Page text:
Having safer sex reduces risk of HIV infection and reinfection (superinfection). Even though it can be difficult to do, some people insist on only having safer sex for this reason. They are not putting themselves or their partners at risk. And they’re having a great time. How are they doing it?
People who have safer sex tend to have a lot of characteristics in common:
- Comfort with sexual identity: Whether they are gay, straight or bisexual, they admit who they are and who they like to have sex with.
- Comfort with drug-free (and alcohol-free) sex: If people are too drunk to know who they went home with, they were probably too drunk to think about safer sex. Sober sex is much more likely to be safer sex.
- Commitment: Safer sex isn’t something they consider optional. These are the "no glove, no love" folks. Some folks in their teens, twenties, and even thirties have never had unprotected sex -- and never had a sexually transmitted disease, either. Some HIV-positive people decide after diagnosis that "the buck stops here" -- and have never had unprotected sex since.
- Self-esteem: The more you appreciate your own self-worth, the more likely you are to insist on safer sex. So what if someone rejects you because of it? Only losers insist on unsafe sex -- and if you feel you’ve got something worthwhile to offer, you know you’ll attract a winner soon enough.
- Respect: Meaning self-respect as well as respect for others.
- Concern about health: People who have safe sex are concerned about their own health and are unwilling to take risks with it.
- Comfort with intimacy: Quickie sex with a total stranger, especially in a public setting, is least likely to be safer sex. Sex that involves intimacy, knowledge of the other person and sharing of personal information is more likely to be safer sex.
- Personal identity: People who have safer sex are less likely to give in to pressure from a partner because they have a good sense of who they are and what they want. They are ready to counter a line like, "But don’t you trust me?" with a reply like, "Why should I, when you’re trying to talk me into something dangerous?"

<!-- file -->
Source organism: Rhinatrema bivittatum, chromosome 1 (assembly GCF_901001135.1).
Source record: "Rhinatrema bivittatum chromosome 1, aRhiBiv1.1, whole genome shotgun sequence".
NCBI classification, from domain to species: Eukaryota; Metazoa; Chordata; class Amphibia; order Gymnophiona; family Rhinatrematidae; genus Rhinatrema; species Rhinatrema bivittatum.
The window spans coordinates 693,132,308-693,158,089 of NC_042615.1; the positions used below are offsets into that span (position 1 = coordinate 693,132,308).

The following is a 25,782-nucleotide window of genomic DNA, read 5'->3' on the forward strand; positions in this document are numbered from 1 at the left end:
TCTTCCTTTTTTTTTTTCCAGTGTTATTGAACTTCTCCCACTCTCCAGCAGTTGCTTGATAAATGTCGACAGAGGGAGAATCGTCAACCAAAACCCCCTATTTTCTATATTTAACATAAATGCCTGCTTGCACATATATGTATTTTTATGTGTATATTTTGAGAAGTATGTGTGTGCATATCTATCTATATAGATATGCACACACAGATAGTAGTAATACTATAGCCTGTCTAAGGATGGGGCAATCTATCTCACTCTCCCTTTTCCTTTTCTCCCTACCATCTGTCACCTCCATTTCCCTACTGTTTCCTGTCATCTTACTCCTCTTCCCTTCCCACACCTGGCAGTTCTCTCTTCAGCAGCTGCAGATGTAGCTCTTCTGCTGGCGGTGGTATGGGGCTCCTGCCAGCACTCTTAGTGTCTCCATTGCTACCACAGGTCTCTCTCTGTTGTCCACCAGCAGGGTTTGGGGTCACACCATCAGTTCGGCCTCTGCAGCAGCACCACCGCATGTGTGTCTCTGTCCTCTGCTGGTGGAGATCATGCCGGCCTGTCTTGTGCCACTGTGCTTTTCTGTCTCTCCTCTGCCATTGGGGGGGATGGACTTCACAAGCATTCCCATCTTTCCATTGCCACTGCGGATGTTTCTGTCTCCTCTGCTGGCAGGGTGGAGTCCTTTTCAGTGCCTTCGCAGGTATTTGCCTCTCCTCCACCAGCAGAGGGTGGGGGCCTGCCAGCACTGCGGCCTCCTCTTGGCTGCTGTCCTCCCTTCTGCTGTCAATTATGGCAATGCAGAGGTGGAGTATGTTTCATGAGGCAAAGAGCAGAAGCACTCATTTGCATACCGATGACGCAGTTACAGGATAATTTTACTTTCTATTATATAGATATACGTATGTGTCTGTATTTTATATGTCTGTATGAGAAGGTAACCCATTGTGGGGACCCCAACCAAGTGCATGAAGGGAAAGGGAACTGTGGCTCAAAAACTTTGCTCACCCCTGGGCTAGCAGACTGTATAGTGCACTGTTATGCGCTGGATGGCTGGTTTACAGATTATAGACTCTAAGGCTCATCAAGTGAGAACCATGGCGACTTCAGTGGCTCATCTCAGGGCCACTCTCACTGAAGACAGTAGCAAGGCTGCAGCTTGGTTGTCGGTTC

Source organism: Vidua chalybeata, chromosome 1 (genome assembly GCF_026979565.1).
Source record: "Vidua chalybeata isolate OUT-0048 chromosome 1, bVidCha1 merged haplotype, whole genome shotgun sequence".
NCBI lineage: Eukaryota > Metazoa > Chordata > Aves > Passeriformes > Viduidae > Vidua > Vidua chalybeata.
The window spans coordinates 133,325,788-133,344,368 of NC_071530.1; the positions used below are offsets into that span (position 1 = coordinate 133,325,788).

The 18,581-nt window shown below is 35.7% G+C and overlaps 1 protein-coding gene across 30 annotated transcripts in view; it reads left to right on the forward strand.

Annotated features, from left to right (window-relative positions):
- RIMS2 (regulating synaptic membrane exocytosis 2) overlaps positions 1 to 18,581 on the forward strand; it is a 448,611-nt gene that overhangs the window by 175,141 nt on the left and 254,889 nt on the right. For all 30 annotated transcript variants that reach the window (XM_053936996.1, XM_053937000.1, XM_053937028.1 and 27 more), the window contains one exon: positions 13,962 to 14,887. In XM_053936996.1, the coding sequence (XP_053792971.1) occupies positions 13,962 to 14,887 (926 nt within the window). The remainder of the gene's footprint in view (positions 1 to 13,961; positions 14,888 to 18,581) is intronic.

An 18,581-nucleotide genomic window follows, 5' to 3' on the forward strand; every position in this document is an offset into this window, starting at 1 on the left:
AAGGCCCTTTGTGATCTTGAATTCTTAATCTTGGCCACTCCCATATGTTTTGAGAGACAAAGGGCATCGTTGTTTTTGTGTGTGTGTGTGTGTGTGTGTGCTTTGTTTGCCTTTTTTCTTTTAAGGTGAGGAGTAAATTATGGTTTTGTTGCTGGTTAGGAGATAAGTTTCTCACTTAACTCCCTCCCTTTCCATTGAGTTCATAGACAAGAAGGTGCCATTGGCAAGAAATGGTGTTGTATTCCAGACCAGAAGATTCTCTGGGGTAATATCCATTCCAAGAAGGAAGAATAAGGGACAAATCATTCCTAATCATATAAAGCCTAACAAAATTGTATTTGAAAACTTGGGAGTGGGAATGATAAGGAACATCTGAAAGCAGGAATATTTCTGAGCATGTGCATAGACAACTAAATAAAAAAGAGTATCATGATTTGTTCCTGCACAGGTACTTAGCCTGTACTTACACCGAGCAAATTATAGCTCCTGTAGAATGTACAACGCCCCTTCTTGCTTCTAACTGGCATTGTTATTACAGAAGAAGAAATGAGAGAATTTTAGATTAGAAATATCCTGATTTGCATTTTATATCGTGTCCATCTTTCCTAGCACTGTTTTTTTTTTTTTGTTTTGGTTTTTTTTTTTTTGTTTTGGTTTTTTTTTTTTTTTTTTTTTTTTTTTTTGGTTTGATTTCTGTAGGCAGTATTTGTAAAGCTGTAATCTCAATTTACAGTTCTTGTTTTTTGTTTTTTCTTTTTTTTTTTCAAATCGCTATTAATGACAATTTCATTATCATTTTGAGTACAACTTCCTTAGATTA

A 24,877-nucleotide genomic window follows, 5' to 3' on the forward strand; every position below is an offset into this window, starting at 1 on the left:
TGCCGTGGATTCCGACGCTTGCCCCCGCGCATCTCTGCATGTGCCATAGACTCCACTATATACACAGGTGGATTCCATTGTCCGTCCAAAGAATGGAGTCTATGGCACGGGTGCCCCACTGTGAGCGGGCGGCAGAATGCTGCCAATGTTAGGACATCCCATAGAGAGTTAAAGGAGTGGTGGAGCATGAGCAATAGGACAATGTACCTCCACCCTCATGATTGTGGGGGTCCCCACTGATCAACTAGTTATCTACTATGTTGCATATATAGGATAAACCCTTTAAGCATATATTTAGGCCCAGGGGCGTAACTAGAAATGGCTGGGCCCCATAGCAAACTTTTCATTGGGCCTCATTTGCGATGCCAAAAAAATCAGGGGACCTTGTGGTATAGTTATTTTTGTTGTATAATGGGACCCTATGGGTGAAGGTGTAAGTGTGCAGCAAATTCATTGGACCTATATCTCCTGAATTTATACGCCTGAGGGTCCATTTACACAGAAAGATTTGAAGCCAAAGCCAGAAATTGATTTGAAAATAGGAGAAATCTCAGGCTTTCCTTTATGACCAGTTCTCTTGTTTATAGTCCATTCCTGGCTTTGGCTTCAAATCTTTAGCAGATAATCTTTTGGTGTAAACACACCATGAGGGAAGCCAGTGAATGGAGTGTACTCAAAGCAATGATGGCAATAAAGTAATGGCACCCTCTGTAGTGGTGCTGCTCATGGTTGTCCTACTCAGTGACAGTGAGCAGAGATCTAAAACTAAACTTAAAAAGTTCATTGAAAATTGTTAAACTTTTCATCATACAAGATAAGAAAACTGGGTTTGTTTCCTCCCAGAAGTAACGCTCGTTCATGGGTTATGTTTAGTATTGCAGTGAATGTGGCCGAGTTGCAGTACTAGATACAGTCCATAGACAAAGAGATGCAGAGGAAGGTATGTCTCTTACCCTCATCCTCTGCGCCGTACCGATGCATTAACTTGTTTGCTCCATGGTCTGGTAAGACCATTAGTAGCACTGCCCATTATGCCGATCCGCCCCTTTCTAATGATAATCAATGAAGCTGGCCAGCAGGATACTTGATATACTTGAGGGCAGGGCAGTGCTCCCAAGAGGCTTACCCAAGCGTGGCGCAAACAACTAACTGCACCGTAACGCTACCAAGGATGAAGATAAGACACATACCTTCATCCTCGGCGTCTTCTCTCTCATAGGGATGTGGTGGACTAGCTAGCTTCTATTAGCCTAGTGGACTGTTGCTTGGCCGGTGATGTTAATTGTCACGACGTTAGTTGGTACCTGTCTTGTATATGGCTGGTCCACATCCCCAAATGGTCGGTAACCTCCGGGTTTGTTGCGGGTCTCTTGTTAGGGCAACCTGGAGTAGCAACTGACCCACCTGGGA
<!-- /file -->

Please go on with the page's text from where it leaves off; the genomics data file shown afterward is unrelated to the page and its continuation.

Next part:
So loving yourself to love others means learning to be more like this yourself and insisting on partners who share your views and concerns.
Sometimes old issues get in the way for people. People with a history of sexual abuse, especially in childhood, may have real problems feeling strong enough to negotiate safer sex. People with a history of depression seem less likely to engage in good self-care sexually. If you have problems that you feel are getting in your way, consider therapy, self-help groups, or other ways of trying to mend.
But even if you feel strong and healthy emotionally, does this mean you won’t ever be tempted? Of course not. How do you deal with the temptation to have unsafe sex?
- Plan ahead: Think of situations which might tempt you in the future, and anticipate how you will deal with them. "Let’s live for the moment, baby" thinking leads to a lot of disease transmission. Think about more than the moment -- think about the rest of your life.
- Keep safer sex supplies around everywhere -- not just the bedroom, but in your car, in your backpack, in your purse, in your gym bag, in your jacket pockets. You won’t have to deal with the temptation of "I really want to and we don’t have any protection available ..."
- Again, avoid mixing sex with drugs or alcohol. You can deal with temptation much better when you’re sober.
- If you’re positive, remember how angry you felt at the person you think infected you, whether you knew specifically who it was or not. Do you really want someone feeling that way towards you?
- If you’re negative, take a hard, cold look at what being HIV-positive really involves. Do you want to have to face prejudice, possible medication side effects and all the rest, if you don’t have to?
- If you slip once, don’t fall for the "it doesn’t matter now" thinking. Jump right back on the safer sex bandwagon. You can still keep your risk lower.
Remember that the love you give others will be so much better when you love yourself enough to take care of you and your partner.
Sandra K. Trisdale, Ph.D., an expert in HIV and mental health, writes frequently for PositiveWords, WORLD, and other HIV-related publications. She lives in San Diego, CA.